But just as Wendel’s talents were set to peak, everything unraveled. Years of no-holds-barred, physical play were taking their toll, and soon his greatest competitor wasn’t anyone on the ice, but his own body. Every movement brought agony, every shift was a challenge, and every game meant the decision to keep fighting. But as Wendel’s body broke down, his resolve only grew. Determined to succeed no matter what the cost, Wendel set out on a course that would allow him to keep doing what he loved and that would turn him into one of the most beloved hockey players of all time.

Emotional and uplifting, Bleeding Blue is the story of a man who refused to say no, who wore his heart on his sleeve, and who would do anything to keep going, even when everything told him to quit.
One of the greatest sports figures of all time at last breaks his silence in a memoir as unique as the man himself. 

Number 4. It is just about the most common number in hockey, but invoke that number and you can only be talking about one player -- the man often referred to as the greatest ever to play the game: Bobby Orr.

From 1966 through the mid-70s he could change a game just by stepping on the ice. Orr could do things that others simply couldn’t, and while teammates and opponents alike scrambled to keep up, at times they could do little more than stop and watch. Many of his records still stand today and he remains the gold standard by which all other players are judged.  Mention his name to any hockey fan – or to anyone in New England – and a look of awe will appear.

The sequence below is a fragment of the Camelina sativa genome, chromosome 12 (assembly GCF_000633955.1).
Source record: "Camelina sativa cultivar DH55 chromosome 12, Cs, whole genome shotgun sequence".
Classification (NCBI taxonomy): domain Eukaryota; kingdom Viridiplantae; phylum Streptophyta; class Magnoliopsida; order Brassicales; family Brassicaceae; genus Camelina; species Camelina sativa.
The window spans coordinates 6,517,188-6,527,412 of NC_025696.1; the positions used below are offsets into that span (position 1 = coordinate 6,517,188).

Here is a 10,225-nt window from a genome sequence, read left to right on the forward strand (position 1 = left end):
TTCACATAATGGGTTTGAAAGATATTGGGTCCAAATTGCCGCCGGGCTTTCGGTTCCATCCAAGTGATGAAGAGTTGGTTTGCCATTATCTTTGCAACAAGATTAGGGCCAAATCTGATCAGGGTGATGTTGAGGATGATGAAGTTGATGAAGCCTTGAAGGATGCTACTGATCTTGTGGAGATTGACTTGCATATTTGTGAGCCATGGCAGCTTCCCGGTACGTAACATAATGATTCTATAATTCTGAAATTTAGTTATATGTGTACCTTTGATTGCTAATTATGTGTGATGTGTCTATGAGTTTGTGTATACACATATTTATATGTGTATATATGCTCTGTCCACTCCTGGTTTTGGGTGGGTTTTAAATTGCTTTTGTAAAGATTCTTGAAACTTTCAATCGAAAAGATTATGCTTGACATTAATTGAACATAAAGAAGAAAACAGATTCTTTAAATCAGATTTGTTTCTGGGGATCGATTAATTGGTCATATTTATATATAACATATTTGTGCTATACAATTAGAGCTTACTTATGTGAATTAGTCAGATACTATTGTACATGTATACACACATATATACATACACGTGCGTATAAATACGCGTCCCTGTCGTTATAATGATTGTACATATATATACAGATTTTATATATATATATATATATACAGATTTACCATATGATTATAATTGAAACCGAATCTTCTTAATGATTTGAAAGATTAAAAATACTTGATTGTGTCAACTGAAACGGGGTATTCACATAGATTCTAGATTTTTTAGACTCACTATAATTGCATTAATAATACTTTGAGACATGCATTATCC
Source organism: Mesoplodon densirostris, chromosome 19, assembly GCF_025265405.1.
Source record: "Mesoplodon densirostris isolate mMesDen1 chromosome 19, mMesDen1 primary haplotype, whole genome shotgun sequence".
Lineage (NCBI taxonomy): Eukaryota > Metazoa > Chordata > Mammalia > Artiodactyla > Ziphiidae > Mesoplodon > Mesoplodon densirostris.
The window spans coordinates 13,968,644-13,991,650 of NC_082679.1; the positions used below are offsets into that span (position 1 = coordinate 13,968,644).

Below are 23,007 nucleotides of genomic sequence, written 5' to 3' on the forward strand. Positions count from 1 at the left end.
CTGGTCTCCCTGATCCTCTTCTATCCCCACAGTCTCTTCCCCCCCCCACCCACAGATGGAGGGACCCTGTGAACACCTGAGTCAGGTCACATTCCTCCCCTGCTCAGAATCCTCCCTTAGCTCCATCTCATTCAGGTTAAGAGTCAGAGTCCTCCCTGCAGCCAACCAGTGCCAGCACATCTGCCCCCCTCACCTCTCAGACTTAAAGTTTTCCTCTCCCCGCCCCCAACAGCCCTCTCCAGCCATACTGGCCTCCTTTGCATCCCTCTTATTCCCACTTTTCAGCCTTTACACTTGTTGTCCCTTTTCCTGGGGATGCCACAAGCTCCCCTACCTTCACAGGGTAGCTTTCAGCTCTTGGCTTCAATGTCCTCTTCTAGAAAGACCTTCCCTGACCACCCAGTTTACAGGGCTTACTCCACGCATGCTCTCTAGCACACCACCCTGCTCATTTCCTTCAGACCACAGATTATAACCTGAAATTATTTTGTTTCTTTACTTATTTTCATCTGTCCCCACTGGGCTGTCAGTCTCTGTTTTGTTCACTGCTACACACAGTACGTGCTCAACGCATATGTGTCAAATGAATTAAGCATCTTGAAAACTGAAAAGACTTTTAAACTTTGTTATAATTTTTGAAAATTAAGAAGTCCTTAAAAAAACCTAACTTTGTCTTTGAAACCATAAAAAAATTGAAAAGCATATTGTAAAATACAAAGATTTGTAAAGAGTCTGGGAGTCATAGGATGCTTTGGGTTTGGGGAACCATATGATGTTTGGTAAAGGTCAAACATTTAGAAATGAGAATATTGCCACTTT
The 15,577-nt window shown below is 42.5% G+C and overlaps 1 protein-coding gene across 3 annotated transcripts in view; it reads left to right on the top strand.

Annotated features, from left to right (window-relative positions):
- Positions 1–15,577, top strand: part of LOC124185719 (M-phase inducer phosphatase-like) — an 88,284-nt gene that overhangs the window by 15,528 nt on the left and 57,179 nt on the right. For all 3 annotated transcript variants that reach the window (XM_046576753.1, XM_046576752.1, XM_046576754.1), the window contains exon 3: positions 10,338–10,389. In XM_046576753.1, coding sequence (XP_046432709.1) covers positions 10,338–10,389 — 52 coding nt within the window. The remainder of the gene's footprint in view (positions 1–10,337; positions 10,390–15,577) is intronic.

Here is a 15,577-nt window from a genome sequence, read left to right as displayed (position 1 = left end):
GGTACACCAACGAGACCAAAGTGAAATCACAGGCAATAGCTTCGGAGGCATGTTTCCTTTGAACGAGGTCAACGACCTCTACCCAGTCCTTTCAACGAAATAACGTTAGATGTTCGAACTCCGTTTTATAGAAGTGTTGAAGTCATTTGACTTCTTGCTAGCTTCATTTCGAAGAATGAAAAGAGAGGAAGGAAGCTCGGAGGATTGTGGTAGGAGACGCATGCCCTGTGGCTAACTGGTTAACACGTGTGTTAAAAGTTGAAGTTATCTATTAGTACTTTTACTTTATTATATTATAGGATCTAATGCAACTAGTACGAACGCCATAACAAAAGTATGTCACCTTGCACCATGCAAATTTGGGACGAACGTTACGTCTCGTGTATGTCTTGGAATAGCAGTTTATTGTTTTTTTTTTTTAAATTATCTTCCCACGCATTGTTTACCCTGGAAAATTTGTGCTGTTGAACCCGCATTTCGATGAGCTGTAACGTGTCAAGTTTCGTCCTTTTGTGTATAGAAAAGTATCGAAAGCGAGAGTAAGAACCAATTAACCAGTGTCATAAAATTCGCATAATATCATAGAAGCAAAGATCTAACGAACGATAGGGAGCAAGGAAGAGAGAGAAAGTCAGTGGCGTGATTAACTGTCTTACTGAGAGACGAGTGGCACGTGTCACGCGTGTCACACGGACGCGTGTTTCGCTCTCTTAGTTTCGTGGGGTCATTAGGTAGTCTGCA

But skill on the ice is only a part of his story. All of the trophies, records, and press clippings leave unsaid as much about the man as they reveal. They tell us what Orr did, but don’t tell us what inspired him, who taught him, or what he learned along the way. They don’t tell what it was like for a shy small-town kid to become one of the most celebrated athletes in the history of the game, all the while in the full glare of the media. They don’t tell us what it was like when the agent he regarded as his brother betrayed him and left him in financial ruin, at the same time his battered knee left him unable to play the game he himself had redefined only a few seasons earlier. They don’t tell about the players and people he learned to most admire along the way. They don’t tell what he thinks of the game of hockey today.

Orr himself has never put all this into words, until now. After decades of refusing to speak of his past in articles or “authorized” biographies, he finally tells his story, because he has something to share: “I am a parent and a grandparent and I believe that I have lessons worth passing along.”